Nothing makes me feel more macho than hurling bulky boxes
I am all sweat and dust, sore from my shoulders down to my steel-toed boots. I lean again on the lift-truck and squint toward the warehouse dock: another heavy load for me to move.
At moments like this it’s tempting to believe I’m being punished for my sins. Thank god I’m not religious. I’m only paying for my contrariness, my eccentricity and the creative ambitions of my younger days.
Here I stand, sentenced to hard labour, to temporary employment by an agency that specializes in such torments and supplies anonymous working stiffs to industry in order to fill assignments that last hours or months. The pay is low, but quick when you need it — same week or even same day.
It looks as though a bunch of us need it. In this particular place, a west-end food distributor, my fellow stiffs include a dozen men and a few stocky women. We’re here for the bullwork: shipping, receiving, packing, assembling, moving, moving, moving….
It was inevitable that I’d end up a labourer. I don’t care much for the office environment, and it doesn’t care for me. Never shall I envy those corporate toadies in their sterile towers, no matter how high their incomes. Business is only business. There is no soul in it, and little integrity.
A cargo needs loading, I load it an order needs packing, I pack it a speck of dust needs inhaling, I inhale it. Nothing makes me feel more macho than tossing a bulky carton at a cretinous co-worker. Catch it or die, ya wimp. I’d drop it on his feet, but he’s wearing steel-toed boots. Everyone is wearing the damned things — aside from a pulse, it’s the only condition of our employment. The feet must be protected at all times. Apparently, everything north of the ankles can go to hell.
In any event, we are rarely trusted with complex machinery. It is no insult — we don’t trust us either.
One of the good things about labouring is that you don’t exactly need a wardrobe. You don’t even have to shave — though, come to think of it, it’s slobs like us who’ve brought upon the agency the vile sobriquet “rent-a-rubby.”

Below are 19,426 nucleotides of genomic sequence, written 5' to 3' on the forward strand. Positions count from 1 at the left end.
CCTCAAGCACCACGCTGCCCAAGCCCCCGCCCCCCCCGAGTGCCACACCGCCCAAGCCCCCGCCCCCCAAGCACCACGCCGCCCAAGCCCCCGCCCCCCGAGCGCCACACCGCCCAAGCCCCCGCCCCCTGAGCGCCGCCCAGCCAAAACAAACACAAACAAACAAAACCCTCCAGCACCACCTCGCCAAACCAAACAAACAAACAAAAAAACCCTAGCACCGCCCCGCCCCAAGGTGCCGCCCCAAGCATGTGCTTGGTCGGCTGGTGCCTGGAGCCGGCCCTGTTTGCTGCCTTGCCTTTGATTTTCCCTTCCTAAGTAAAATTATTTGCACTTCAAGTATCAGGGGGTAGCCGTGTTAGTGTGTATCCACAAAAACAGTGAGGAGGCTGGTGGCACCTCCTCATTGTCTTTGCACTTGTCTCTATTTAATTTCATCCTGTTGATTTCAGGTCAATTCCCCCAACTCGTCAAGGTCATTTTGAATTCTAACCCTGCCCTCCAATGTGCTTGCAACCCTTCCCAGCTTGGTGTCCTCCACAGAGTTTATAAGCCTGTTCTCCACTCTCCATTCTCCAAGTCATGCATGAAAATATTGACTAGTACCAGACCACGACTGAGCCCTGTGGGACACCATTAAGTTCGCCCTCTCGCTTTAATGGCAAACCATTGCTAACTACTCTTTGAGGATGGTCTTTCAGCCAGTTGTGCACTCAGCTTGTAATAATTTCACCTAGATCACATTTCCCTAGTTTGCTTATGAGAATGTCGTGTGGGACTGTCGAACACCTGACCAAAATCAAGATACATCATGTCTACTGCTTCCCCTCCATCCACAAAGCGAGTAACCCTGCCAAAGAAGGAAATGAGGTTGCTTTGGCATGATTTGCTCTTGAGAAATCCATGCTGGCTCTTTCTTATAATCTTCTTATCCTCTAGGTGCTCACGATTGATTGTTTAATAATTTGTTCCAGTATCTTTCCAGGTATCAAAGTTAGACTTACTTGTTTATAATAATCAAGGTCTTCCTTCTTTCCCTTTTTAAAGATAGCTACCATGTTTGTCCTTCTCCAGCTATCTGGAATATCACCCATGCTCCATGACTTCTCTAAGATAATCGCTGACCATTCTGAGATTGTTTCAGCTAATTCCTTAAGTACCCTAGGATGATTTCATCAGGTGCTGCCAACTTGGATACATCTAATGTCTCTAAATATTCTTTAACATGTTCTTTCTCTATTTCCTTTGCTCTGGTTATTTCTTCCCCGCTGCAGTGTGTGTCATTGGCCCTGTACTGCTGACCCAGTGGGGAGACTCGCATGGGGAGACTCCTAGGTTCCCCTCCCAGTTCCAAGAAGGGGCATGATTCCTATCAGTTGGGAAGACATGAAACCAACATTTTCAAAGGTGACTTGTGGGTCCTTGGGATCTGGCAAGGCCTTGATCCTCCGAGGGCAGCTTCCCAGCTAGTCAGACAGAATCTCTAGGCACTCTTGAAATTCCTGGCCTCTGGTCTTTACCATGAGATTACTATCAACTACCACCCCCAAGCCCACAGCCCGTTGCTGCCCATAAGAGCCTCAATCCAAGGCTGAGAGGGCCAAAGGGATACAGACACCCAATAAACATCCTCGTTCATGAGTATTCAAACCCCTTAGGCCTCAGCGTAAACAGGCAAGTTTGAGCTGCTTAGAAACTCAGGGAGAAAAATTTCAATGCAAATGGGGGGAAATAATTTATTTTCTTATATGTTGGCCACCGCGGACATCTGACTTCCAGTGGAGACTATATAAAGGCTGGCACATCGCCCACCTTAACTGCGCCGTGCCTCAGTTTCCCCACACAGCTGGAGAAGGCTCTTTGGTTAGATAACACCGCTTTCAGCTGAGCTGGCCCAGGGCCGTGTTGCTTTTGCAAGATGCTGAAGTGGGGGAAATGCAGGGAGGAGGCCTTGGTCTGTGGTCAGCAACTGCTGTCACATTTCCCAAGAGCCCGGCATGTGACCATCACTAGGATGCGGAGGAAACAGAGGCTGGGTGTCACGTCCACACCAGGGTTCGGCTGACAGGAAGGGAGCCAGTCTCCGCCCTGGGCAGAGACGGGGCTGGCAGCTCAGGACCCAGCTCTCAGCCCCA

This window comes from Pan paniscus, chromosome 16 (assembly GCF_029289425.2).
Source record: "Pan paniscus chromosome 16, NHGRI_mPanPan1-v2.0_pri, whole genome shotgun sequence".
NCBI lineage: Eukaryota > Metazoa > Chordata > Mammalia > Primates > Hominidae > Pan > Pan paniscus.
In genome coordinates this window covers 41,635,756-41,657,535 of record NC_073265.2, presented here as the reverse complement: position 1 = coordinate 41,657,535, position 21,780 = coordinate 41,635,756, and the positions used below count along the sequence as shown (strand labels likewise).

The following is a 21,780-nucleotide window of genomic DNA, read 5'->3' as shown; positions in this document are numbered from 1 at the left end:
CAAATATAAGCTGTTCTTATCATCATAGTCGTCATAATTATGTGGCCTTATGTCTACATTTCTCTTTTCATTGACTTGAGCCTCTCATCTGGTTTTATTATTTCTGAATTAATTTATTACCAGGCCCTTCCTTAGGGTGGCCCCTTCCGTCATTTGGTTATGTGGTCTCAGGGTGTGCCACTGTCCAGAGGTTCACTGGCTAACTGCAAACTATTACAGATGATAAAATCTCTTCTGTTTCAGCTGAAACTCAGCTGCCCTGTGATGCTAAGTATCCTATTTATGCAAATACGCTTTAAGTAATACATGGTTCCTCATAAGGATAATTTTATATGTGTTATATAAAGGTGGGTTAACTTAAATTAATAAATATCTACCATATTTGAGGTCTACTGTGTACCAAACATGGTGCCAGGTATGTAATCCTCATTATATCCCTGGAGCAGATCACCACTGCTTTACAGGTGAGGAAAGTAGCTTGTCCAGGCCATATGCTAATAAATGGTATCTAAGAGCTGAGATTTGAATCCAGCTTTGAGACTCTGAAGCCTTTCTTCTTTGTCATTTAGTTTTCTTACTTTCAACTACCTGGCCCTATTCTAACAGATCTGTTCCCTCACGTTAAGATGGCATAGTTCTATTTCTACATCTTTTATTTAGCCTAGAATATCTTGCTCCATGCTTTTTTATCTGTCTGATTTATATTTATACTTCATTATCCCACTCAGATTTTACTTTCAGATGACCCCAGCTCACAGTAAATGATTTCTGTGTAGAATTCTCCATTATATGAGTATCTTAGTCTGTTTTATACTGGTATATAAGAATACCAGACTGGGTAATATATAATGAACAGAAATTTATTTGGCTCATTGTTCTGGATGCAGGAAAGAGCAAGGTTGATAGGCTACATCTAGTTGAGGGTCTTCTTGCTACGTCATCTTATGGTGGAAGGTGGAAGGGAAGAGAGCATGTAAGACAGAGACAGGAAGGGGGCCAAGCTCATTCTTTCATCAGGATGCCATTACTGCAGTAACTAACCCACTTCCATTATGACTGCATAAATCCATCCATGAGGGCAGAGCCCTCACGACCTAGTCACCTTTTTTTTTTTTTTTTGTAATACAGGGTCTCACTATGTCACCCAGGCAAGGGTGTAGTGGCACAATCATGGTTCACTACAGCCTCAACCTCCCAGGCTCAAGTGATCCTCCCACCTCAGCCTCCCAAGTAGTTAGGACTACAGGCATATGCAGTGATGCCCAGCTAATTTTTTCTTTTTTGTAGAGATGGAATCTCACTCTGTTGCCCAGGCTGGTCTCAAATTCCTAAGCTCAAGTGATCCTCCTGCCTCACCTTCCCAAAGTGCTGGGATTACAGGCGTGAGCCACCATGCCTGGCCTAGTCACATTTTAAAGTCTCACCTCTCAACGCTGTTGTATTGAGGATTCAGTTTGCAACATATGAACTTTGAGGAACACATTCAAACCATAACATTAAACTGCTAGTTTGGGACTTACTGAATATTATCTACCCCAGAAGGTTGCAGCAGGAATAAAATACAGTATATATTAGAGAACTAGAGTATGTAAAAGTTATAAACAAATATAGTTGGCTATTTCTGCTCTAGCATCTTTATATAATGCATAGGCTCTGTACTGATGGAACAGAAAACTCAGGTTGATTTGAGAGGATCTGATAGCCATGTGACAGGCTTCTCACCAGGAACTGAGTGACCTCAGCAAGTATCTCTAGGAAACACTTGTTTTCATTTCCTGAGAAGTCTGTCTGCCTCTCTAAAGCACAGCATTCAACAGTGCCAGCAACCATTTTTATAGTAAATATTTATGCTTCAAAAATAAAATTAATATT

One day, we rearrange an executive office. A half-dozen of us stiffs find ourselves in a bank tower. Bulls in the corporate china shop, we hear a precious secretary gasp into her phone, “The agency guys are here, and they’re animals.” We smile in satisfaction.
All of which brings me to the single most glorious advantage of temporary labouring: there is no pressure. The bosses have nothing on you. If they give you a hard time, you walk. Sometimes a foolish boss will think he’s got you. He says or implies that if you work your ass off for him he might hire you away from your agency. You’re supposed to be flattered. Experienced temps know better. It’s inevitable that a good worker will be offered a permanent job. It’s not benevolence, just business.
Generally, I respond like this: “Are you nuts?! This crummy job? I’ve got a life to live.”
It’s a kind of independence. You come and you go. I’ll be going soon. I won’t be fooling this body of mine for much longer. For now, I’ll stack the boxes on a skid, try moving it down the aisle without crushing anybody… and I’ll fondly remember that moment, years ago, when a sweaty, brooding young agency labourer lamented, without a trace of irony, “I shouldn’t be working here — I’m an artist!”